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SA’s second quarter growth beats expectations

Quarterly growth the highest since 2017’s fourth quarter.

South African GDP grew more than expected in the second quarter thanks to a recovery in mining and manufacturing, official data showed on Tuesday, in a reprieve for President Cyril Ramaphosa as the economy looks set to dodge recession this year.

After a downturn in the first half of 2018 when farming plunged, the economy has struggled to regain momentum, posting a shock contraction in the first quarter of this year.

Analysts said while the second-quarter GDP print could see South Africa avoid recession in 2019, it was not enough to stop credit rating downgrades linked to debt issues including bailouts for state power utility Eskom.

“It’s a great relief. A huge positive, but in reality it won’t do much for the credit rating situation. That’s more about debt,” said Wayne McCurrie, portfolio manager at FNB Wealth and Investments.

The rand extended gains after the data, firming more than 0.5% to a session high of 15.1125.

GDP growth in the three months to June was 3.1%, after a revised contraction of 3.1% in the first quarter, Statistics South Africa said. Economists polled by Reuters had predicted an expansion of 2.4% for the quarter.

The second-quarter growth was the highest since the fourth quarter of 2017. Year-on year GDP growth was 0.9% compared with zero previously.

Mining turnaround

The data showed mining output grew by 14.4% in the second quarter, after declining by 10.8% previously. Manufacturing output rose 2.1%, rebounding after declining 8.8% in the first quarter.

“There was a strong rebound in iron prices in the months leading to this quarter … and remember with mining in the first quarter there were challenges with electricity supply and those have eased a bit,” said Mike Manamela, chief director for national accounts at the statistics office.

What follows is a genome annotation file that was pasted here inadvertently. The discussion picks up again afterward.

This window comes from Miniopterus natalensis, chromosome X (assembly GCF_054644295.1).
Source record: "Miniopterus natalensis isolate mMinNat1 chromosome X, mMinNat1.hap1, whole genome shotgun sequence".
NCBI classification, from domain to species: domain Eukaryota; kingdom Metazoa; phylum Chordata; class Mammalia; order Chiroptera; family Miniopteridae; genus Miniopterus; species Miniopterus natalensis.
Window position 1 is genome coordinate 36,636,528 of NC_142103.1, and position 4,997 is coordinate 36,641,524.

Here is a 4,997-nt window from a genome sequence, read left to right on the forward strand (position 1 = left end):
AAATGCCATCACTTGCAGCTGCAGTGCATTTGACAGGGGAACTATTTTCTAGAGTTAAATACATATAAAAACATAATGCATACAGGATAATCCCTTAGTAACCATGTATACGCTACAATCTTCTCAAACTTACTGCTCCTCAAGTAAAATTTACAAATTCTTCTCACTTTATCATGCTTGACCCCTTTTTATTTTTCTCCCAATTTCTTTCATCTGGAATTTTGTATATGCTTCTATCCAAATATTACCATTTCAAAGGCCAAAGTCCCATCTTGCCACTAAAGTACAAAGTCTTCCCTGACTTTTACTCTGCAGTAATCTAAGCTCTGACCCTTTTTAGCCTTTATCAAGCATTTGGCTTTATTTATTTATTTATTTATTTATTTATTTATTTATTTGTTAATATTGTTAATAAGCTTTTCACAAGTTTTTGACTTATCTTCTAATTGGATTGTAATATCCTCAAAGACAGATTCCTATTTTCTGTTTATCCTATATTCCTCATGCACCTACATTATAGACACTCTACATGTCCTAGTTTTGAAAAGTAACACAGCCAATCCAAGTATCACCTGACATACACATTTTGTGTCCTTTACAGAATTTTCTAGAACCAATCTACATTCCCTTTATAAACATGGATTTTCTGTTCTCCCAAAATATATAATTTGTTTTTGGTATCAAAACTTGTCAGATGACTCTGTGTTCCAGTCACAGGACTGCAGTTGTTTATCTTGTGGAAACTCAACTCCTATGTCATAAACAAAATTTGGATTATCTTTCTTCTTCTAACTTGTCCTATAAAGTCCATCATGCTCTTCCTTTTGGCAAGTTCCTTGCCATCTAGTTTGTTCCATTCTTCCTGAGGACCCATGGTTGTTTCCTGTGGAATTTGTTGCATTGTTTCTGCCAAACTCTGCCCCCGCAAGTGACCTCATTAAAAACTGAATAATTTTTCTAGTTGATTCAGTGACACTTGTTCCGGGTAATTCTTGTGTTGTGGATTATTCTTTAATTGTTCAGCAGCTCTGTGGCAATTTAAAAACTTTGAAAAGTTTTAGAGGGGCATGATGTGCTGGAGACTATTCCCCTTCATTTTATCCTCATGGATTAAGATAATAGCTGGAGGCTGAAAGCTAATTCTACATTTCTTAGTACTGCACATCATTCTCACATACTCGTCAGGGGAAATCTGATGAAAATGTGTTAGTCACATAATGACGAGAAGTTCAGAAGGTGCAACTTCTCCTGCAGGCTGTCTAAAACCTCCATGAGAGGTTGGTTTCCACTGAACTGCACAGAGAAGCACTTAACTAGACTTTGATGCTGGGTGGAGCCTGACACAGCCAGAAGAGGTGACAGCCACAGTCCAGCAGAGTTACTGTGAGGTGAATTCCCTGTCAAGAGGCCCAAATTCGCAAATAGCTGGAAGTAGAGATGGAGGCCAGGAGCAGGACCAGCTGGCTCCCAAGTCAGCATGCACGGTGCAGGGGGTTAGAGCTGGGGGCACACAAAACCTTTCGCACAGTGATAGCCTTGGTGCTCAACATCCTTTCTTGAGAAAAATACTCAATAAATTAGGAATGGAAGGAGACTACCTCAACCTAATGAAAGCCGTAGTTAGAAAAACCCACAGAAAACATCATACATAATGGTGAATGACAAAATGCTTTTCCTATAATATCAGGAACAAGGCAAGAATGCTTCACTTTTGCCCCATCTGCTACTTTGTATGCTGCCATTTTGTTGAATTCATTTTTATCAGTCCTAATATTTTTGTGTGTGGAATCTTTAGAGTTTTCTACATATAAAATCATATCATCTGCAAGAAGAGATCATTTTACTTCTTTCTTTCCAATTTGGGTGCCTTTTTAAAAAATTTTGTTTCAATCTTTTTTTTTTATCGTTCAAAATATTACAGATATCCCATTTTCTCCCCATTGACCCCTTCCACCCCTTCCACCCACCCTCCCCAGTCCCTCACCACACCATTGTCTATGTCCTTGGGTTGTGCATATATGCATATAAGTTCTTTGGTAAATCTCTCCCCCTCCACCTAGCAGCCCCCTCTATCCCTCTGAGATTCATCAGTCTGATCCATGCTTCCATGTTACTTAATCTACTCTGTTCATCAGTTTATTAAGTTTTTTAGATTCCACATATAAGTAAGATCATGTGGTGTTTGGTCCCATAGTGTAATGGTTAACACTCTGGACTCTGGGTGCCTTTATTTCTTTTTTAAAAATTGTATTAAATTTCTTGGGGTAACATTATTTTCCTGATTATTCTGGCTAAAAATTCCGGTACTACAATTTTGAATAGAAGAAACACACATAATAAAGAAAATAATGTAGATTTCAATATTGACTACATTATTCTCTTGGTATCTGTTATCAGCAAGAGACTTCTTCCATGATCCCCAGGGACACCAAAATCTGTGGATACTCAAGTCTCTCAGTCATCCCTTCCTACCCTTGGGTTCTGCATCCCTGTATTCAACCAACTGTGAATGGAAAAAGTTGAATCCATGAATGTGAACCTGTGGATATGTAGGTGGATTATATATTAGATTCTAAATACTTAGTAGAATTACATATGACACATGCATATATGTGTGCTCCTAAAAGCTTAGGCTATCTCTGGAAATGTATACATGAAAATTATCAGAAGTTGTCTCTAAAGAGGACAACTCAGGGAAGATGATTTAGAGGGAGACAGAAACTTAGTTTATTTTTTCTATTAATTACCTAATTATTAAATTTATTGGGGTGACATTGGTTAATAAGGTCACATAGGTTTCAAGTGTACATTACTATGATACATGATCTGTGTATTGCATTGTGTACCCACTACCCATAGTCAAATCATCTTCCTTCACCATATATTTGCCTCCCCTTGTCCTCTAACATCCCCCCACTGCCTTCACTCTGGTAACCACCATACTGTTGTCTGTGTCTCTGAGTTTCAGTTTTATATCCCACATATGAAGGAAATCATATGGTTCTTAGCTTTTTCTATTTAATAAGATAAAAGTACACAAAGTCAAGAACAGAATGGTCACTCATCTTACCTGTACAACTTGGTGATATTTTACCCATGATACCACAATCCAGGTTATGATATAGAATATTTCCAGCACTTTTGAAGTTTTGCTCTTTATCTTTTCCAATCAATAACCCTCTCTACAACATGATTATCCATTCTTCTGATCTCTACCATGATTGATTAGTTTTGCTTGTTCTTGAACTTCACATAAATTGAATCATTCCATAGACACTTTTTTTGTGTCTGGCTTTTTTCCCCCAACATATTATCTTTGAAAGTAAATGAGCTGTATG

Growth in Africa’s most industrialised economy hinges heavily on saving power firm Eskom, which is drowning in debt. At the start of the year, it implemented power outages that triggered a slowdown across most sectors in the first quarter.

Fixing Eskom, which supplies more than 90% of the power in South Africa, is one of the biggest challenges Ramaphosa faces.

It is regularly cited by ratings agencies as one of the main threats to South Africa’s investment-grade credit rating status and economic growth prospects.

Moody’s, the last of the three big international ratings agencies to keep South African debt at investment grade, said in July that government’s proposal to provide additional financial support to Eskom was “credit negative”.

The government said it would give Eskom R59 billion ($3.87 billion) of additional financial support over the next two years, on top of an already-promised bailout of R230 billion spread over the next decade.

“We could avoid a recession this year with even zero growth in the next quarter,” said Isaah Mhlanga, chief economist at Alexander Forbes.

“But there’s absolutely no room for Ramaphosa to manoeuvre. The macroeconomic fundamentals are still very weak.”

The IMF has warned that South Africa’s public debt, forecast at 55% of GDP in February by Treasury but likely to be revised upwards at the October mini-budget, is reaching uncomfortable levels.

Rand movements

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-3.1% + 3.1% = 0% GROWTH with 30 % unemployment….doesn’t sound to bad?

Still shocking but at least better than Q1.

There is hope if:
Our government can just kill of all the red tape…
Trade unions attempts not to strike every month…
We see the NPA start prosecuting individuals linked to state capture…